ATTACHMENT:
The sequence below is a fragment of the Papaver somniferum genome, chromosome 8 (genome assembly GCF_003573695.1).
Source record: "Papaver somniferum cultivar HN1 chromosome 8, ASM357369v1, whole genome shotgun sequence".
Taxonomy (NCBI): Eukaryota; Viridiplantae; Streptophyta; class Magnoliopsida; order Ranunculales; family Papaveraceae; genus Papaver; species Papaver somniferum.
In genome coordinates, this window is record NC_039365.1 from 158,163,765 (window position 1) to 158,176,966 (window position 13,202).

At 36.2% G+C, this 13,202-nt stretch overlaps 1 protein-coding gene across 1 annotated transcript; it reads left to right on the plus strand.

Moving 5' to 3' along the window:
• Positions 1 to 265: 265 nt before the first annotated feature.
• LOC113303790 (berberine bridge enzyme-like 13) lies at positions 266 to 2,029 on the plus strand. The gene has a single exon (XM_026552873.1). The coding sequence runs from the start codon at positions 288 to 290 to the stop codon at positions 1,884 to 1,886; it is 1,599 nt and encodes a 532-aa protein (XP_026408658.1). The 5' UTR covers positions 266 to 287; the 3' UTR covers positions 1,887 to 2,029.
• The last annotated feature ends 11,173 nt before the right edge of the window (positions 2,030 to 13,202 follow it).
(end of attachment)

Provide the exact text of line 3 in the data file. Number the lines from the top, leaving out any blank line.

Taxonomy (NCBI): Eukaryota; Viridiplantae; Streptophyta; class Magnoliopsida; order Ranunculales; family Papaveraceae; genus Papaver; species Papaver somniferum.